Added value of economic activities in Dutch North Sea expected to rise sharply

Ecorys has conducted a scenario analysis to provide insights in the value of the economic activities and sectors in the Dutch part of the North Sea. This analysis was done for the Dutch Ministry of Infrastructure and Water Management (I&W) and focused on both the present situation and the possible developments leading up to 2035 and 2050. The expected environmental pressure was also explored.

The North Sea is a hub of intense economic activities, including offshore wind energy generation, fishing, aquaculture, and the installation of cables and pipelines on the seabed. The European Marine Strategy Framework Directive (MSFD1), published in 2008, aims to protect the condition of the marine environment in European seas and oceans, and to restore them where necessary. The MSFD requires each European Member State to determine a marine strategy for its own sea area. A mandatory part of this strategy is to perform an economic and social analysis of the use of the North Sea’s Dutch part. 

Our findings reveal that the Dutch part of the North Sea generates an annual economic production of approximately 11 billion euro (2021). The majority of the economic value is attributed to maritime shipping (7 billion annually) and secondly to oil and gas extraction. The current geopolitical situation and high inflation create many uncertainties for the sea shipping sector. Based on short-term forecasts, the overall economy and added value of activities on the North Sea are expected to increase sharply by 2035. This is primarily driven by the substantial growth in offshore wind energy activities and by the role of the maritime sector in importing Hydrogen-based energy. The total value is expected to increase strongly to 20-27 billion euro, a doubling by 2035.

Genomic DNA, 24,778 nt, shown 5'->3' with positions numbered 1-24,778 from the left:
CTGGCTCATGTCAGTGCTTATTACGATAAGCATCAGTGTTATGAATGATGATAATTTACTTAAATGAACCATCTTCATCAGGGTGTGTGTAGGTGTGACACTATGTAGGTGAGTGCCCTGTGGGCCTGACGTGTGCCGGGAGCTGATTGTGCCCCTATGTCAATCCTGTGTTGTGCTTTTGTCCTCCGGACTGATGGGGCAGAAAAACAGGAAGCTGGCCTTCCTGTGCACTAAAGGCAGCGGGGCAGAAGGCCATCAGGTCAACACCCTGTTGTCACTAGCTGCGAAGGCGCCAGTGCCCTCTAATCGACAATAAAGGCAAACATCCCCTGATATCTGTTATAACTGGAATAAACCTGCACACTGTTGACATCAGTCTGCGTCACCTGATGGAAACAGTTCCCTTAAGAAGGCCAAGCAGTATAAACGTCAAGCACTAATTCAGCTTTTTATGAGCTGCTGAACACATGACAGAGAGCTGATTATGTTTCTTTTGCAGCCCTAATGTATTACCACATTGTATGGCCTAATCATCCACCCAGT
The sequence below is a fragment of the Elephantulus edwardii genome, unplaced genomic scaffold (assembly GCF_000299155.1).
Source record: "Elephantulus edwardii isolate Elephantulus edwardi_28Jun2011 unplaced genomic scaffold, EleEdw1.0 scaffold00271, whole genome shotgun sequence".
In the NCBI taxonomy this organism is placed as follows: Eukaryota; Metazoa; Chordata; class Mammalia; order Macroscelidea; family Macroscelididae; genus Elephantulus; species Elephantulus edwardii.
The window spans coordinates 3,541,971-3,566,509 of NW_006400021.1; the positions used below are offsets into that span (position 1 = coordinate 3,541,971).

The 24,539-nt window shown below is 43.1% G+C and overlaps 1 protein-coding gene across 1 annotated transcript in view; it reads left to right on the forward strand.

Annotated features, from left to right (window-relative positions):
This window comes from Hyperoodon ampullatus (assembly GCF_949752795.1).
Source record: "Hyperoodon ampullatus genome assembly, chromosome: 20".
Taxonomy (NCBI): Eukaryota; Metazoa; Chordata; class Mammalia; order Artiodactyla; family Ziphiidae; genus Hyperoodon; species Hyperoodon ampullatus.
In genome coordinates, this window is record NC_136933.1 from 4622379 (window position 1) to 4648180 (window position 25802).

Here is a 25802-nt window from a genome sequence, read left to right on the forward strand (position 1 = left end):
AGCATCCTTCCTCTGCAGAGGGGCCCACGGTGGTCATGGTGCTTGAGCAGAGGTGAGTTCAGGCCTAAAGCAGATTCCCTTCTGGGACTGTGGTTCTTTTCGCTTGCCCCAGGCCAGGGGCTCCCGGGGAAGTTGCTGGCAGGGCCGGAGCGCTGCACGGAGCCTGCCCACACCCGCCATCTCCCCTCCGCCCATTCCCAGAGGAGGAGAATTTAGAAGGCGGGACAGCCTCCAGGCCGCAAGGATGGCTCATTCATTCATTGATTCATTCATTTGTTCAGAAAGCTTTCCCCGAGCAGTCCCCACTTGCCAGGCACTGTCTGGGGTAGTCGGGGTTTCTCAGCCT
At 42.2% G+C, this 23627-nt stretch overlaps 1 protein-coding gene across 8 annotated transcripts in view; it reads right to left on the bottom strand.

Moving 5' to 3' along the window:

Looking towards the long-term trends up to 2050, three scenarios were examined that consider alternative timelines for achieving sustainable policy. In general, Ecorys sees a decoupling of the direct links between increasing economic production, added values and jobs, and environmental pressure. Technological innovations in a variety of sectors may lead to breakthroughs. 

27 June 2023

2 minute read

Key Experts

Hannah Schutte


Jochen Maes

Senior Consultant

Manfred Wienhoven

Principal Consultant

Tim van Doorn

Junior Consultant